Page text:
Lookout Tower I

Wooden platform, headphones with sound, Max/MSP live signal processing, wooden chair, table, lamp, persian carpet, cinderblocks, newspaper, person. Installed in the Carpenter Center for Visual Arts under the guidance of Jennifer Bornstein, December 2016.

Although Lookout Tower 1 was theoretically incepted as a sound work for a crowded room and physically exists as a interactive sculpture, it truly proposes our interaction with the landscape––in this case the people in the gallery and their movement around the space––as the true art.

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The way people interact with the world around them never ceases to fascinate me, especially in a space created and curated with such intention around this very notion of the direct and indirect observation that art necessarily highlights. Watching people orient themselves in such a space is truly captivating, among all the noise and clatter, among the crowds and flashing lights of a gallery opening, students eager to show their projects, multi-channel projections, found-material sculptures, films, viewers engaged in the beholding of art, striving to seem ‘cultured,’ nodding appreciatively at reels of found-footage projected against blackboards. Often—and I find this is the case with most of life as well—people seem unable to zoom out and observe the bigger picture, more beautiful and complicated, while ensnared in the fray. Thus, I decided that what I want to do with my sound installation, just as Hollis Frampton gets people to notice light falling on a lemon, is to invoke the same forced perception that film enables but towards the real, physical world around the viewer—to force a person to ‘zoom out’ and observe the way people interact with the built environment around them—the landscape.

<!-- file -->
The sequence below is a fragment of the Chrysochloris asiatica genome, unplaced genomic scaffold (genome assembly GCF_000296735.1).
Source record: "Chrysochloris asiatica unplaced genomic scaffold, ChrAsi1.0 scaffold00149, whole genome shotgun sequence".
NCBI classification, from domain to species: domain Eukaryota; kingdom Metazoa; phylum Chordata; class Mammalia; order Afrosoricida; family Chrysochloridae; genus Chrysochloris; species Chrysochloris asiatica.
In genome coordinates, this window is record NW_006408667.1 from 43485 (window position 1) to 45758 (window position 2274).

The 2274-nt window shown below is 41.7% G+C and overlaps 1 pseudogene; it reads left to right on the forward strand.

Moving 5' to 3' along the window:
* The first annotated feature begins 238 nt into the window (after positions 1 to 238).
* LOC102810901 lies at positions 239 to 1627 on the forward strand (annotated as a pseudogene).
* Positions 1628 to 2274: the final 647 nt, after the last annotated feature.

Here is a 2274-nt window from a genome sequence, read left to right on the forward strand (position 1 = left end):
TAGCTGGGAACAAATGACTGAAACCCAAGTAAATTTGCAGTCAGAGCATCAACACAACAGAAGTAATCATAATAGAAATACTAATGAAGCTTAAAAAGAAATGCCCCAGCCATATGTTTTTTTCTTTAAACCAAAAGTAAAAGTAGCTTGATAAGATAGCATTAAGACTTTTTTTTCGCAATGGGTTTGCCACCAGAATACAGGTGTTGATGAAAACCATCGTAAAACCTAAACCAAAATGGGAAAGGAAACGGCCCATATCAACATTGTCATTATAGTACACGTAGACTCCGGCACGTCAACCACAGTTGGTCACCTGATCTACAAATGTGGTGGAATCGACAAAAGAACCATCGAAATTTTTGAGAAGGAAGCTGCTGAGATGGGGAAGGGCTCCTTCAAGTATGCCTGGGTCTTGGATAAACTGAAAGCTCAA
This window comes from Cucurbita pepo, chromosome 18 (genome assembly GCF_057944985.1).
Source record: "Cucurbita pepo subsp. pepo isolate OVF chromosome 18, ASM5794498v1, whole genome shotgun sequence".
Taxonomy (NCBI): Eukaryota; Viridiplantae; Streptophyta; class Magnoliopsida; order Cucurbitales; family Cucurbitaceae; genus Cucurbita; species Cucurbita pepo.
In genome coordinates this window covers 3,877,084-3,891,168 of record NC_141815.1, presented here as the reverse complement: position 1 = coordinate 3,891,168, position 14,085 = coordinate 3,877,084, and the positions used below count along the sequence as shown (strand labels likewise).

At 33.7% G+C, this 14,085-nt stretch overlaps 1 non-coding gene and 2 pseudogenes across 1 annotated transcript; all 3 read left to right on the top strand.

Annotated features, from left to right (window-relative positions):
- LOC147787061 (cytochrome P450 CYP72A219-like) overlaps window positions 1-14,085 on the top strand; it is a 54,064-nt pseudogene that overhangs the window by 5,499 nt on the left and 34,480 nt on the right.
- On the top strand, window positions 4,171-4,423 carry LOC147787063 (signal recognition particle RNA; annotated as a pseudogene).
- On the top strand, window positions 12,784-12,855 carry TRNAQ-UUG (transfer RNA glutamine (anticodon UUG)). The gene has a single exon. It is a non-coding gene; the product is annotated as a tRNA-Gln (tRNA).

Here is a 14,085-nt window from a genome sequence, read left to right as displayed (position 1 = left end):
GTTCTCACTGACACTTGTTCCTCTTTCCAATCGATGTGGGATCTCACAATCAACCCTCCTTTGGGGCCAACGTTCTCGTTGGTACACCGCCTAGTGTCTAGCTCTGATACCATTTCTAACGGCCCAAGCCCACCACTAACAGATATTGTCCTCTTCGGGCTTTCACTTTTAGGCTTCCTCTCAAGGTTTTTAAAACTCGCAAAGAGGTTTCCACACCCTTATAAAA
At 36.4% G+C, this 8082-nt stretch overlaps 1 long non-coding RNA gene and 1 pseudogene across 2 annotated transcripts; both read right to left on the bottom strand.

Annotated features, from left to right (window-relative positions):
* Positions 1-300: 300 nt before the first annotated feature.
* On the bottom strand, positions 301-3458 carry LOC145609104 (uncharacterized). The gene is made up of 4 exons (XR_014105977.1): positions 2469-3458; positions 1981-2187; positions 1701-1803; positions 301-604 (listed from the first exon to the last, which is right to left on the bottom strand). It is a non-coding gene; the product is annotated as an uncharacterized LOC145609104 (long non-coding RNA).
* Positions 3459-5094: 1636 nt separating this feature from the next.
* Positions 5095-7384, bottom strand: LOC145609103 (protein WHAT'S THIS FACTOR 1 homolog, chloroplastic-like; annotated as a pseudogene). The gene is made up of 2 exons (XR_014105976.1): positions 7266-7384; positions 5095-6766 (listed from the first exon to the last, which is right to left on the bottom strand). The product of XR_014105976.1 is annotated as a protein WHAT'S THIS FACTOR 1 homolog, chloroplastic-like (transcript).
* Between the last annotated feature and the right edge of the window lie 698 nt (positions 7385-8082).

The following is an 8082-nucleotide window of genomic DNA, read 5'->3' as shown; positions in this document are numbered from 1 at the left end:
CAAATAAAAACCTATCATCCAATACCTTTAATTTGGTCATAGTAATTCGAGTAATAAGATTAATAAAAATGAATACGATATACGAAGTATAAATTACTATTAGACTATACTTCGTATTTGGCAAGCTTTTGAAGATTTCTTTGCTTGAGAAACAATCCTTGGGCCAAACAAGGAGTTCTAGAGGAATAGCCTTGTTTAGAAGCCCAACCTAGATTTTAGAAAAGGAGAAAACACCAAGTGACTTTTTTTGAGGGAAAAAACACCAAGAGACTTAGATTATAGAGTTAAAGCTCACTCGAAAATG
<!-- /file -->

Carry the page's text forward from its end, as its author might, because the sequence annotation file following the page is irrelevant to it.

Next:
Indeed, the landscape of the art gallery is a highly unique and specialized one. When one first thinks about a gallery as a landscape, one might envision a large room with people aimlessly wandering from artwork to artwork, flitting like lost moths to whatever light catches their eye. The gallery, however, is often actually more like an airport; it is curated to a fine level for the efficient flow of people through the space. When setting up the gallery, for example, I walked around the space with Jennifer Bornstein talking about the precise positioning of all of the works. We imagine ourselves to be visitors: what do we notice first, where do we gravitate, what paths do we take to enter, to exit? In this way, we ensure that the space is finely tuned, optimized for the perfect order, the perfect flow, the perfect motion of entrances and exits, stops and starts. And, if we have done our job correctly, all of this choreography happens without the visitor noticing at all. Much like a great director makes it appear as if you are finding meaning in the film instead of the film prescribing a set of beliefs onto you, so too the curator with the gallery landscape.

 

Special Thanks to Jennifer Bornstein, Hans Tutschku, John Stilgoe, and the CCVA 

© 2019 Austin Weber